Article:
Hey there everyone, I did something a little different this time and made a video post. I hope this works out and you can learn something from it. Leave comments below on any hang ups in whatever part of your art you might be having and I will see about making them into video posts for future posting. Thank you for watching and leaving comments, have a creative day.
Ron Lemen is an illustrator/painter, educator, and designer.
Ron's career first took off in the Action Sports Industry working as a board graphic illustrator, layout artist, logo and product designer. From there he turned to sequential story telling as well as doing book covers, interior illustrations and the newly emerging market of concept design. During this time he went back to train, found and graduated from the Atelier System. He was also mentored by Sebastian Capella, Spanish portrait virtuoso.
Ron has been a concept designer and art director in the video game and film industry for 15 years with dozens of clients including Harmony Gold, Amazon, Sony, Activision, Ubi Soft, Mattel and more. Now freelancing full-time, his clients include Upper Deck, Dragon lance, White Wolf, Time Warner, Wizards of the Coast, Image Comics, Birdhouse Projects, Ride Snowboards, Disney, and more.
In addition to illustrating and Portrait Painting, Ron has been an art instructor for nearly 25 years, teaching for X-Train, LAAFA, CGMA, Gnomon, Studio 2nd Street, Park Blvd Studios, Sony, The Art Department, and Rev Art Academy.
Great video Ron. On the topic of hangups, I wonder if you’d have something to say about keeping accurate proportions when drawing the figure from imagination or changing the angle of a figure from a reference. This is especially tough when there’s foreshortning involved.
Punibaba something to remember, there is draw what you see, and there is draw what you know. With the figure, there are “ideal” measurements to build from. Memorize these, solidify their meaning with life drawing, finding the proportions in your life drawings to confirm the measurements. The hard part now is comparing your made up drawings to your memories of what works and what does not based upon your life drawing experiences.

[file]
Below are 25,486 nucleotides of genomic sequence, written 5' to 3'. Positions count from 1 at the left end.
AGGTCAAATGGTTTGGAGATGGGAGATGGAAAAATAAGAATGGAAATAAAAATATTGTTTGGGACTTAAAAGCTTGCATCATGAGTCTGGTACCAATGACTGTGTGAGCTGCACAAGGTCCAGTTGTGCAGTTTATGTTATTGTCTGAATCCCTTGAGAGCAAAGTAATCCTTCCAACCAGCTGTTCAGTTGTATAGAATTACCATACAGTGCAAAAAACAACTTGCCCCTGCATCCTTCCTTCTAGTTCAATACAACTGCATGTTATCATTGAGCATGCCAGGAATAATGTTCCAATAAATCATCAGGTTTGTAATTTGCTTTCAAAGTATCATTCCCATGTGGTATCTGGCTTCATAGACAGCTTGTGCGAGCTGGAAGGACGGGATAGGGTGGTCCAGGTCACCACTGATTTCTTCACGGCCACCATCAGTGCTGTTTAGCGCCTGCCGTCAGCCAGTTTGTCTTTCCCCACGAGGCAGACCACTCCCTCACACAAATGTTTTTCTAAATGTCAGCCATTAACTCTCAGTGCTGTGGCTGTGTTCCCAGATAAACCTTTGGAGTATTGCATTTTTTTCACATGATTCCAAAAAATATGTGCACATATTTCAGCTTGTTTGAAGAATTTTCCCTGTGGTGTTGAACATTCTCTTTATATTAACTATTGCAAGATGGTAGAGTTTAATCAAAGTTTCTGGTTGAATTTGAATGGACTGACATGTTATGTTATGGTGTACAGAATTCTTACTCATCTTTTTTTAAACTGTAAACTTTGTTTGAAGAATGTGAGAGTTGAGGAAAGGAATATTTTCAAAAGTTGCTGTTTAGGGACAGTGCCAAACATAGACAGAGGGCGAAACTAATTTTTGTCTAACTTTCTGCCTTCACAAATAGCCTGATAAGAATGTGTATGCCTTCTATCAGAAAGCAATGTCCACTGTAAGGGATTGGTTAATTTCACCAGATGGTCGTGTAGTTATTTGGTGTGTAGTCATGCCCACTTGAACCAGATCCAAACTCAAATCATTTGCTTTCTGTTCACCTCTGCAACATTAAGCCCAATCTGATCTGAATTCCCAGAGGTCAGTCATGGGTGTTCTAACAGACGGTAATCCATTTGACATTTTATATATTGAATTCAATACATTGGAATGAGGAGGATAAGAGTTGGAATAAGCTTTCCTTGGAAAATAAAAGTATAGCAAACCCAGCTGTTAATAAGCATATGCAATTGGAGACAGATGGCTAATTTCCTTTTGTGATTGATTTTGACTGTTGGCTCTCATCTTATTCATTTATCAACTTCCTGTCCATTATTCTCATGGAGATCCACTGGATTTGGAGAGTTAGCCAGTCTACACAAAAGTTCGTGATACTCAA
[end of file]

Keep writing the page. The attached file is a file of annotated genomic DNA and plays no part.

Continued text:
The two play off of each other. What you know informs of what you see, what you see confirms the other with accurate drawing, and the two are reinforcing each other. The only way to really break free of the reference is to do more invention with the same intentional finish to them. It is through these experiences that you will learn to harness imaginative realism.
But, keep in mind that hand in hand with the figurative exercises, perspective and spatial recognition must also be practiced to learn and develop an intuitive sense of depth and space, how it works, and how to visually control it.
Lastly, how do you “look” at your own work? Do you see it for what it is trying to be? Or do you draw with the “hope” that it will work out? There is a certain “sensor” you are developing as you work that helps you make a “realistic” connection with your work to help you see the vision no one else can.
I hope this makes sense-this is not a simple answer and it requires a lot of periphery discussion to help summarize the total experience. Thank you for asking and have a great weekend.
Suggestion for a future article: How to iterate on a composition.
I find that I tend to get stuck on my original concept, and any attempts I make to create new ones tend to feel
This is a really useful post. Thank you.
This is a really useful post. Thank you. It helps to see this process demonstrated.